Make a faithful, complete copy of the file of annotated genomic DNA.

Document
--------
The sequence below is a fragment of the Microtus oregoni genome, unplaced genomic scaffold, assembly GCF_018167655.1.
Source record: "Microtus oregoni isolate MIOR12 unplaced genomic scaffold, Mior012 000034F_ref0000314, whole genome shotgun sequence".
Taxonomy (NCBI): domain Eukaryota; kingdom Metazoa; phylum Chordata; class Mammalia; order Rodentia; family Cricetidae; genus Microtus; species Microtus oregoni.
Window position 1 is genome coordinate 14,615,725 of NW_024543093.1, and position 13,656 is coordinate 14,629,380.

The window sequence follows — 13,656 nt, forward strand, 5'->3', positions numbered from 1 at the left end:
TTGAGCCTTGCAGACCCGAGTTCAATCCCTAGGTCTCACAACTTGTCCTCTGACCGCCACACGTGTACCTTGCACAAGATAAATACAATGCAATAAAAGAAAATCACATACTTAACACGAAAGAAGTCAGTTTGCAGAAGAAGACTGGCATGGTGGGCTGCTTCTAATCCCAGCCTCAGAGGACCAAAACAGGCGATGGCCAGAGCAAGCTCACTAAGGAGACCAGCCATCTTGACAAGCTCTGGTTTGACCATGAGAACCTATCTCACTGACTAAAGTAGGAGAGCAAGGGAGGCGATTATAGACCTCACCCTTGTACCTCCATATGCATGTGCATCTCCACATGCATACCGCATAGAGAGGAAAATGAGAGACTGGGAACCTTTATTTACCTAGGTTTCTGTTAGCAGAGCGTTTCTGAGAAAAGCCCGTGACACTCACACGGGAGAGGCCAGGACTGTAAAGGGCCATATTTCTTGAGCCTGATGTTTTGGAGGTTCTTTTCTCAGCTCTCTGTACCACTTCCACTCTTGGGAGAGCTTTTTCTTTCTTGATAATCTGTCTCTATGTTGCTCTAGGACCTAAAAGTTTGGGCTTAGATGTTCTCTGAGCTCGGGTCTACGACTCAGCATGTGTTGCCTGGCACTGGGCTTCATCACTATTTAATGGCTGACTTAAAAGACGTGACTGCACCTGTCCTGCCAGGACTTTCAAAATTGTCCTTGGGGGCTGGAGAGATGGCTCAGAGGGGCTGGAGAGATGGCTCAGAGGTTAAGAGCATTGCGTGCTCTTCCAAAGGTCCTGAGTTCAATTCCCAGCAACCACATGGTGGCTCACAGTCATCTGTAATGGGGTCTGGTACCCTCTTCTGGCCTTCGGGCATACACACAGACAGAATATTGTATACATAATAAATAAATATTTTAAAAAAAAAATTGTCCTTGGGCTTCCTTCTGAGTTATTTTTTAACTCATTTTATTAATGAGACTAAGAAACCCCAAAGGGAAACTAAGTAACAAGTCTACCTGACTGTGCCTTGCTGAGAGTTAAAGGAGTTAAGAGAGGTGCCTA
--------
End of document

The sequence below is a fragment of the Microtus oregoni genome, unplaced genomic scaffold, assembly GCF_018167655.1.
Source record: "Microtus oregoni isolate MIOR12 unplaced genomic scaffold, Mior012 000034F_ref0000314, whole genome shotgun sequence".
Taxonomy (NCBI): domain Eukaryota; kingdom Metazoa; phylum Chordata; class Mammalia; order Rodentia; family Cricetidae; genus Microtus; species Microtus oregoni.
Window position 1 is genome coordinate 14,615,725 of NW_024543093.1, and position 13,656 is coordinate 14,629,380.

The window sequence follows — 13,656 nt, forward strand, 5'->3', positions numbered from 1 at the left end:
TTGAGCCTTGCAGACCCGAGTTCAATCCCTAGGTCTCACAACTTGTCCTCTGACCGCCACACGTGTACCTTGCACAAGATAAATACAATGCAATAAAAGAAAATCACATACTTAACACGAAAGAAGTCAGTTTGCAGAAGAAGACTGGCATGGTGGGCTGCTTCTAATCCCAGCCTCAGAGGACCAAAACAGGCGATGGCCAGAGCAAGCTCACTAAGGAGACCAGCCATCTTGACAAGCTCTGGTTTGACCATGAGAACCTATCTCACTGACTAAAGTAGGAGAGCAAGGGAGGCGATTATAGACCTCACCCTTGTACCTCCATATGCATGTGCATCTCCACATGCATACCGCATAGAGAGGAAAATGAGAGACTGGGAACCTTTATTTACCTAGGTTTCTGTTAGCAGAGCGTTTCTGAGAAAAGCCCGTGACACTCACACGGGAGAGGCCAGGACTGTAAAGGGCCATATTTCTTGAGCCTGATGTTTTGGAGGTTCTTTTCTCAGCTCTCTGTACCACTTCCACTCTTGGGAGAGCTTTTTCTTTCTTGATAATCTGTCTCTATGTTGCTCTAGGACCTAAAAGTTTGGGCTTAGATGTTCTCTGAGCTCGGGTCTACGACTCAGCATGTGTTGCCTGGCACTGGGCTTCATCACTATTTAATGGCTGACTTAAAAGACGTGACTGCACCTGTCCTGCCAGGACTTTCAAAATTGTCCTTGGGGGCTGGAGAGATGGCTCAGAGGGGCTGGAGAGATGGCTCAGAGGTTAAGAGCATTGCGTGCTCTTCCAAAGGTCCTGAGTTCAATTCCCAGCAACCACATGGTGGCTCACAGTCATCTGTAATGGGGTCTGGTACCCTCTTCTGGCCTTCGGGCATACACACAGACAGAATATTGTATACATAATAAATAAATATTTTAAAAAAAAAATTGTCCTTGGGCTTCCTTCTGAGTTATTTTTTAACTCATTTTATTAATGAGACTAAGAAACCCCAAAGGGAAACTAAGTAACAAGTCTACCTGACTGTGCCTTGCTGAGAGTTAAAGGAGTTAAGAGAGGTGCCTA